The Life Altering Tale of Why I Can't do the Dishes

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Status: Finished  |  Genre: Humor  |  House: Booksie Classic
I can't do the dishes anymore, there's a very good reason to it as well, and if I'm lucky they'll be done before the story ends. So then I'll be able to start again next time and use this as the best excuse.

Submitted: December 04, 2016

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Submitted: December 04, 2016

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It all started back when I was seven years old, if only then I had known what dangers the world had within. I would have steered clear of such events happening to me. I can still see it all vividly, like it was recent. It hurts to think about, I think it’s possible that I still haven’t completely recovered, and equally as possible that bringing it all back up could do more harm than good. Regardless, I need to get it all out. I need to share my story, my turmoil, my life lived that definitely should have been somewhat later than seven years of age.

 

My mother asked me one question, a demand really, a demand that seemed simple. Oh, how naive I was. I was blind to think that anything my mother got me to do would be possible without leaving me scarred for life. Twenty years have passed since this horrific event, yet I can’t seem to shake it. On far too many occasions I’ve woken up in a cold sweat with the thought of what happened. She asked me to go into the kitchen and...and...wash the dishes. Dishes that not only did I hardly help to produce, but they were not rinsed, so there was thick sauces, stains, and grease all stuck to the plates, pots, and various cutlery. I knew then and there that if I was going to stoop to the level of common house slave that I was going to do it with style.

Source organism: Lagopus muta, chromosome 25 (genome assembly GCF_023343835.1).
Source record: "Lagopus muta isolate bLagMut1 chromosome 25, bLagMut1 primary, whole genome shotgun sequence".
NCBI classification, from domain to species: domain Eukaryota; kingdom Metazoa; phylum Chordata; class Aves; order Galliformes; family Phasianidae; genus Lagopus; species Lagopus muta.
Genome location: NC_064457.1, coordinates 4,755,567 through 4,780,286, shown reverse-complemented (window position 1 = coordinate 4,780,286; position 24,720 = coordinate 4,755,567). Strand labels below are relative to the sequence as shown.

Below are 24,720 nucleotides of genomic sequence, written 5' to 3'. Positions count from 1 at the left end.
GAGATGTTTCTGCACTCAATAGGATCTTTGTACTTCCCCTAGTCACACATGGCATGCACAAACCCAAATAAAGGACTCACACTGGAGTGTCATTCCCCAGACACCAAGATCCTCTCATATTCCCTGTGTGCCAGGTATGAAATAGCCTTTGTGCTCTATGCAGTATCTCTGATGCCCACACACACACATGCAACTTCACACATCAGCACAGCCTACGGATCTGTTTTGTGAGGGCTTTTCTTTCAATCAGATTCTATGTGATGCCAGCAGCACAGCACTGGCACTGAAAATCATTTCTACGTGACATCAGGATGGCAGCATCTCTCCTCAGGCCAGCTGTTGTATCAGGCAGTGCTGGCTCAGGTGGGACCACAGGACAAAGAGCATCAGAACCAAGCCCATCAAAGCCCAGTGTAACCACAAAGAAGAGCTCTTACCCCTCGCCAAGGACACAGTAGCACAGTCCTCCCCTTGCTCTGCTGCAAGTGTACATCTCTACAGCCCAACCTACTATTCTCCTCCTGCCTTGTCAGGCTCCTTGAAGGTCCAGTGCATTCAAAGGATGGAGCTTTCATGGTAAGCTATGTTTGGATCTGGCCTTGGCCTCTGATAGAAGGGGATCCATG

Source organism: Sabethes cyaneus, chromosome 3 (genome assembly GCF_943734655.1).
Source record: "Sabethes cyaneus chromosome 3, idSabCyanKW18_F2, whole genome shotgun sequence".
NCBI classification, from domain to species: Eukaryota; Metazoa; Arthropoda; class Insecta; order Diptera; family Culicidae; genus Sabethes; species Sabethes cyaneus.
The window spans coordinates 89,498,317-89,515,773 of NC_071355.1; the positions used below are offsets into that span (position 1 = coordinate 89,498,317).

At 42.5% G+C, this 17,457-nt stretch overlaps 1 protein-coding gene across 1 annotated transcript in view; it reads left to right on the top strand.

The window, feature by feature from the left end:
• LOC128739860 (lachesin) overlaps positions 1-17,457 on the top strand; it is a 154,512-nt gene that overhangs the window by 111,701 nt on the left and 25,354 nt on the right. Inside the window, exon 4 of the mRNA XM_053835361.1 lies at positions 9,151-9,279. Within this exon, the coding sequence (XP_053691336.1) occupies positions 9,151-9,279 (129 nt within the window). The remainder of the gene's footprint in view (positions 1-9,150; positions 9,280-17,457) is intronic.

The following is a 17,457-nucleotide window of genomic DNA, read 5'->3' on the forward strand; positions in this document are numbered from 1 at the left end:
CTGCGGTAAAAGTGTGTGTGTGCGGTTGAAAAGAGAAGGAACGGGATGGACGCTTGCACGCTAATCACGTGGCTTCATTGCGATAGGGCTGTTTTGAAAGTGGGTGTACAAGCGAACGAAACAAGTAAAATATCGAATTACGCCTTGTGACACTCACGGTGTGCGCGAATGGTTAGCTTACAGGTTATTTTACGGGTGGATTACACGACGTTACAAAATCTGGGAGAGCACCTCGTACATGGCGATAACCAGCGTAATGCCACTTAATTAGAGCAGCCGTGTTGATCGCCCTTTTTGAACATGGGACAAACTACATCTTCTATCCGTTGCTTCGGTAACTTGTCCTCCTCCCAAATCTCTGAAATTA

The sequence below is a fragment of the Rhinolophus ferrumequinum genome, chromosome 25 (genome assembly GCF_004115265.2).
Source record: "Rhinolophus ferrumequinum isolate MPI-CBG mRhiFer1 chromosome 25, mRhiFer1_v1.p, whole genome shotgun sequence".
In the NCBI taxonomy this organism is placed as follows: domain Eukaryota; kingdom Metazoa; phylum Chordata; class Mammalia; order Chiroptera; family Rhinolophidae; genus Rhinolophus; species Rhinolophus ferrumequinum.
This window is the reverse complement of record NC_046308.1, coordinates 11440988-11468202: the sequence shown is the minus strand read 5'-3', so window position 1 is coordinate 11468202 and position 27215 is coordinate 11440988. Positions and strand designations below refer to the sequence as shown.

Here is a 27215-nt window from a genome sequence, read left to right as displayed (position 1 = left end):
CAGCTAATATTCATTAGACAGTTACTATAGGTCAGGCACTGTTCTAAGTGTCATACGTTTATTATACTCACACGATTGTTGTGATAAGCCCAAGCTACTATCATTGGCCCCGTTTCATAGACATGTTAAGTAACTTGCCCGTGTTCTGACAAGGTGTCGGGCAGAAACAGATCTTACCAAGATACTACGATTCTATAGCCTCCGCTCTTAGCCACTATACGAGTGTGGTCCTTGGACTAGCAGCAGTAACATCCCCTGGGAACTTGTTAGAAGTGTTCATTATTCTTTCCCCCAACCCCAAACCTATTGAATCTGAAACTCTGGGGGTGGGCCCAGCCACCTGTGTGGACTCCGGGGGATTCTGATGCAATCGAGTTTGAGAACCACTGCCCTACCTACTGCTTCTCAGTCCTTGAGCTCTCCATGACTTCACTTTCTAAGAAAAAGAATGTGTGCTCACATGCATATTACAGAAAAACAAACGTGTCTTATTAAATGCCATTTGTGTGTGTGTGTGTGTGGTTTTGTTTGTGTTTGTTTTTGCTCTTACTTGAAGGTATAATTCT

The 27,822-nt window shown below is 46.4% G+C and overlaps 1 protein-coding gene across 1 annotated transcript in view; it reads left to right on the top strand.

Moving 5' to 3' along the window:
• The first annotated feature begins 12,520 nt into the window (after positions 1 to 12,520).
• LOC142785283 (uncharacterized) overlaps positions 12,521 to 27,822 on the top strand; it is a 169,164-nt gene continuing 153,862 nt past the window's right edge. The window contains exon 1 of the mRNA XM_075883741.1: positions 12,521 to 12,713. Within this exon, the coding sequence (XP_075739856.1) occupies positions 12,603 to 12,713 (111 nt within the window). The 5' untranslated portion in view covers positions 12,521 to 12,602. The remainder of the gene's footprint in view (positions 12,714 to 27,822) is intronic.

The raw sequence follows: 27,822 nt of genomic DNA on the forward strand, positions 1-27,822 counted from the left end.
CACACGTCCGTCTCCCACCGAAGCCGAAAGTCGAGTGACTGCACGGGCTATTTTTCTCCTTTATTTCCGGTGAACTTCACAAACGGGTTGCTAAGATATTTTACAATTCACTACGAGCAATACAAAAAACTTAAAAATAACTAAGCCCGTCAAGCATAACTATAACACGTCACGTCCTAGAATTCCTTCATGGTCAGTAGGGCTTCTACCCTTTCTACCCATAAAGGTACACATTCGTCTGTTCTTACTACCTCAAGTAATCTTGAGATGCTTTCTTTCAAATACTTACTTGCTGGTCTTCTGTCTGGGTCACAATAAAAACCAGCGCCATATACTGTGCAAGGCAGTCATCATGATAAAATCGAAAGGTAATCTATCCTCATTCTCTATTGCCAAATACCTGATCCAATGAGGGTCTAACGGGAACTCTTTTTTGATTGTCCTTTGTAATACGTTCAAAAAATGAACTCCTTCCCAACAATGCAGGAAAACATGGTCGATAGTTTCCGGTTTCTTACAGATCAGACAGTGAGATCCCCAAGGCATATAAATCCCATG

I made my way from the kitchen to my bedroom, although the road there was treacherous enough, with my mother sitting on the living room couch, eyes glued to her phone. So I just waltzed passed her oddly enough. In my room, I searched long and hard and about five minutes to find an apron that had been passed on in my family for years. It’s not tradition, we just don’t know who’s it is so it circles the laundry baskets a few times a year. I grabbed the apron and right as I was ready to don the words ‘Kiss the Cook’, I was met at the door of my room with a thought. “I could really go for a bit of dessert before I do the dishes.” I thought to myself.
And with a flourish, I was through the living room and back in the kitchen. Wherein both of my objectives lie. I turned on the tap to get the sink filling up and with it under way I turned to the
fridgerator, to find snacks, I wouldn't eat all of them, just enough to get away with them being re-fridgerated. But before I can find something to steal I’m met with my mother giving me the scariest glare I’ve ever seen. So I returned to the sink that was filling fast. I remember the water being hot to the touch, it burned and scalded me. To this day I can’t recall a time when my hand hurt as much as then. But soon after - And with a healthy amount of cold water to balance the temperature - my hand was able to get into the sink. I sloshed around some washing detergent and if only I was forward thinking because after I grabbed the first disgusting plate my eye was met with a plethora of others, each more unsettling than the last. So I stood there for a second, just taking it in, with a plate in one hand, and the other rushing around the bottom of the sink desperately trying to find the sponge. I felt a sharp pain on my knuckle at this point but I found the sponge, it was only by the fourth plate though that I realised I should have rinsed these first. The water was awful, orange, and thick, not to mention the smell, I still can’t eat spaghetti bolognese the same way. But the second sink was full of soaking cutlery. I was proven imbecilic by my own genius.